Is Shrimp Good for Weight Loss?

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a white plate topped with shrimp

“Is shrimp good for weight loss?” Yes, shrimp is good for losing weight because it is low in calories and high in protein, all of which are weight loss-friendly.

As a nutritionist, I frequently advise my clients that fresh seafood like shrimp isn’t inherently bad for weight loss.

Instead, it’s the accompanying ingredients and the method of preparation that should be taken into consideration.

In this article, I’ll be doing a deep dive into the health benefits of shrimp, and weight loss, its benefits, downsides, and how you can add it to your weight loss diet without hindering your goals.

Nutritional Value of Shrimp

As per the USDA, a 3-ounce (85 gram) serving of cooked shrimp contains the following nutrients:

Serving Size: 3-ounce (85 g)

  • Calories: 84

  • Protein: 20.4 g

  • Carbs: 0.2 g

  • Sugar: 0 g

  • Fiber: 0 g

  • Fat: 0.2 g

Potential Benefits of Shrimp for Weight Loss

Eating shrimp offers several health benefits that support weight loss.

It is Low in Calories.

Low-calorie foods aid in weight loss by providing fewer calories than the body uses to digest and metabolize them, leading to a caloric deficit.

When you consume fewer calories than your body expends, your body turns to stored fat for energy, resulting in weight loss.

Shrimp provides a flavorful option that doesn’t weigh heavily on the caloric scale.

A typical serving of cooked shrimp contains fewer calories than many other meat counterparts, allowing for a more generous portion without dramatically impacting one’s daily caloric intake.

When combined with fresh veggies, this can create a filling meal that aligns well with weight loss goals.

It is Rich in Omega-3 Fatty Acids

The omega-3 fatty acids found in fish shrimp may help reduce inflammation, which plays a role in obesity and metabolic disease.

Additionally, these fatty acids can decrease the levels of cortisol, a stress hormone that is associated with fat storage.

In a controlled study, participants who took fish oil supplements experienced a drop in cortisol, a stress hormone linked to fat storage, and lost an average of 1.1 pounds of fat.

It is Rich in Protein

The body’s appetite and weight are regulated by the brain, specifically an area called the hypothalamus. The brain processes various signals to determine when and how much to eat.

When you eat high-protein foods, it affects the levels of several hormones that play a role in hunger and satiety.

Protein increases the levels of hormones like GLP-1, peptide YY, and cholecystokinin, all of which promote feelings of fullness.

On the other hand, it decreases the levels of the hunger hormone, ghrelin.

This hormonal balance results in a reduced desire to eat, leading to a natural decrease in calorie intake thus supporting your weight loss efforts.

Also Read: Are Protein Bars Good for Weight Loss?

Downsides of Shrimp For Weight Loss

Cooking Method Matters

One of the most popular ways to enjoy shrimp is by frying it. Fried shrimp, especially those that are deep-fried, can significantly increase the calorie content of the dish.

The breading or batter often used in fried shrimp recipes absorbs the cooking oil, leading to a higher caloric intake than one might expect.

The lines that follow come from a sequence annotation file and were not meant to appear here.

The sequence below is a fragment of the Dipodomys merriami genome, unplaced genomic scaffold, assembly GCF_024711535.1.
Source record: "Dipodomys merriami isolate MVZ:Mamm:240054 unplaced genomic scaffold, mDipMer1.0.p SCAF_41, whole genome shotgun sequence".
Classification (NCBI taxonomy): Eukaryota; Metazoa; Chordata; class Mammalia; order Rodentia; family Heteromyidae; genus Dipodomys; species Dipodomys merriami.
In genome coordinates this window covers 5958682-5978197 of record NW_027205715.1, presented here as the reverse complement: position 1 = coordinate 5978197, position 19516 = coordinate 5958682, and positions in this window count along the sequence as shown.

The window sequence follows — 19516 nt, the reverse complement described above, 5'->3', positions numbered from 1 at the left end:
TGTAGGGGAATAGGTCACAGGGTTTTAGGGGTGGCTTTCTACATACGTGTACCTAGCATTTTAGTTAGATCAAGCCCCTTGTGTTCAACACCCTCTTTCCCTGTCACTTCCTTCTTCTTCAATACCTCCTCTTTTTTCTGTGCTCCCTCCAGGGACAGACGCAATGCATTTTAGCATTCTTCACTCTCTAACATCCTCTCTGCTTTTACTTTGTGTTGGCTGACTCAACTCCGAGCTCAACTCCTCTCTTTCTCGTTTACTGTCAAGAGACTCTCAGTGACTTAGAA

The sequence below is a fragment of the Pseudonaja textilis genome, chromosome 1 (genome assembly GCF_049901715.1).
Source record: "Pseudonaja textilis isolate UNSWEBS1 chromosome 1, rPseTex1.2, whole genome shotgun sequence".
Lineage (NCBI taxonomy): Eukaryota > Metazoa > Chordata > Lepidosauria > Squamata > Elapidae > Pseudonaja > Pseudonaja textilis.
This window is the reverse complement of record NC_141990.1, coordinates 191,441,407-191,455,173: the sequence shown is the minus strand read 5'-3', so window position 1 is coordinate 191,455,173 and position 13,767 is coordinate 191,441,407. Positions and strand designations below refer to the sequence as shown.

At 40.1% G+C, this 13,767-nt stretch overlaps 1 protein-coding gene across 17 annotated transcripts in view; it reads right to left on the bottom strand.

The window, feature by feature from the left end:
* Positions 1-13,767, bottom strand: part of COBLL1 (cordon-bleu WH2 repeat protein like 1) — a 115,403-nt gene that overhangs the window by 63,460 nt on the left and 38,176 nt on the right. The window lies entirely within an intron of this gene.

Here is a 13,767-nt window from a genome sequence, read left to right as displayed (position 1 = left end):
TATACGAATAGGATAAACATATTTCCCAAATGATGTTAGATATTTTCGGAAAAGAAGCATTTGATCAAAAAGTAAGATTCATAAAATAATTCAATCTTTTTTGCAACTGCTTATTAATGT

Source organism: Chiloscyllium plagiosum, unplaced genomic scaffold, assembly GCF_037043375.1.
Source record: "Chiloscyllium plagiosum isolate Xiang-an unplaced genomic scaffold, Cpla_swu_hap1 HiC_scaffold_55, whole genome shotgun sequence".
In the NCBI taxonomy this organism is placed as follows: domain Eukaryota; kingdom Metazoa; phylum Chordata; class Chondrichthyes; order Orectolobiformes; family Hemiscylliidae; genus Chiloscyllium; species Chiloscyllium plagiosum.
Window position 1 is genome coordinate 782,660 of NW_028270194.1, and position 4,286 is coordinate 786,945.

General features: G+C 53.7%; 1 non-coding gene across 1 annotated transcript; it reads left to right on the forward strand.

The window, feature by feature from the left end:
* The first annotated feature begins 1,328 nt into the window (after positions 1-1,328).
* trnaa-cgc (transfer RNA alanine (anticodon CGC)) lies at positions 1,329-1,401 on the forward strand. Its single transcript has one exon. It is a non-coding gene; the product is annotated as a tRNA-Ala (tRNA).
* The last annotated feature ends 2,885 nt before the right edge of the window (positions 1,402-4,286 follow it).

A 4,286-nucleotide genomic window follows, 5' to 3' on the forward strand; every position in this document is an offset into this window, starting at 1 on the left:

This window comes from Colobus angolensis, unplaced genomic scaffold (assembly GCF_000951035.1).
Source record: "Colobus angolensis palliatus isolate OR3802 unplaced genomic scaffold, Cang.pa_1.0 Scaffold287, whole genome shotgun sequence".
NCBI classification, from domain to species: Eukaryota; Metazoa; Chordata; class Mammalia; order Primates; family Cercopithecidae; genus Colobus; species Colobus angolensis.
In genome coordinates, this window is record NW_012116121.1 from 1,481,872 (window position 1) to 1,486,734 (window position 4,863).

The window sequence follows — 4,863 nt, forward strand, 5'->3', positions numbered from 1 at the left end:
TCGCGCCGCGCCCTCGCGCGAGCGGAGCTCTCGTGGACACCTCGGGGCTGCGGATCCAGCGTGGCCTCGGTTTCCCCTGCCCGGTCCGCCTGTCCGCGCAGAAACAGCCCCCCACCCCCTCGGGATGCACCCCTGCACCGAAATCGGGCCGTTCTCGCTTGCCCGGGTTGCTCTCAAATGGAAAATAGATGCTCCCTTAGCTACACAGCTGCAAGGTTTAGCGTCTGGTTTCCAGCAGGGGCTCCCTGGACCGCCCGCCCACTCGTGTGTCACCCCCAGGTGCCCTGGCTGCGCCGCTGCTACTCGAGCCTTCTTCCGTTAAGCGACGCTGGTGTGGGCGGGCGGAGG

Consuming high-calorie meals regularly can hinder weight loss efforts.

Cooking methods can also influence nutrient retention in shrimp. Overcooking, for instance, may result in a reduction of certain vitamins and minerals.

Hence, while fried shrimp might be tasty, it might not offer the same nutritional value as other cooking methods.

Shellfish Allergy

Shellfish, including shrimp, is one of the most common food allergens.

Some individuals may experience symptoms ranging from mild hives or a stuffy nose to more severe reactions like anaphylaxis after consuming shrimp.

It’s worth noting that not everyone allergic to shellfish is allergic to all types of shellfish.

However, if one is aware of a shellfish allergy, it’s best to avoid shrimp and seek out other protein sources to support weight loss.

Saturated Fat

While shrimp is a low-calorie source of protein, it does have a relatively high level of cholesterol and saturated fats compared to other proteins.

Overconsumption of saturated fats can lead to increased LDL cholesterol in the bloodstream, which is a risk factor for heart disease.

That said, when consumed in moderation and as part of a balanced diet, the saturated fat in shrimp may not be a significant concern for many individuals.

However, those with certain health conditions or those monitoring their cholesterol might need to be more cautious.

Also Read: Are Pork Chops Good for Weight Loss?

Tips to Add Shrimps to a Weight Loss Diet

Let’s see how you can add shrimp to a balanced and healthy diet.

Grilled Over Fried

Grilling is a cooking method that requires little to no added fats, preserving the lean nature of shrimp.

This method helps in retaining the natural flavors of the grilled shrimp while avoiding the added calories from frying.

Grilling shrimp can also create a beautiful caramelization on the surface, enhancing its flavor.

Season simply with some herbs, garlic, or lemon, and you have a tasty, low-calorie treat.

Use Olive Oil for Cooking Shrimp

Olive oil is a source of monounsaturated fats, which have been shown to support heart health and can play a role in weight management.

When you need to use oil, choosing olive oil can add a touch of richness without the negatives of trans fats or saturated fats.

If you’re not grilling, consider sautéing your shrimp in a small amount of olive oil.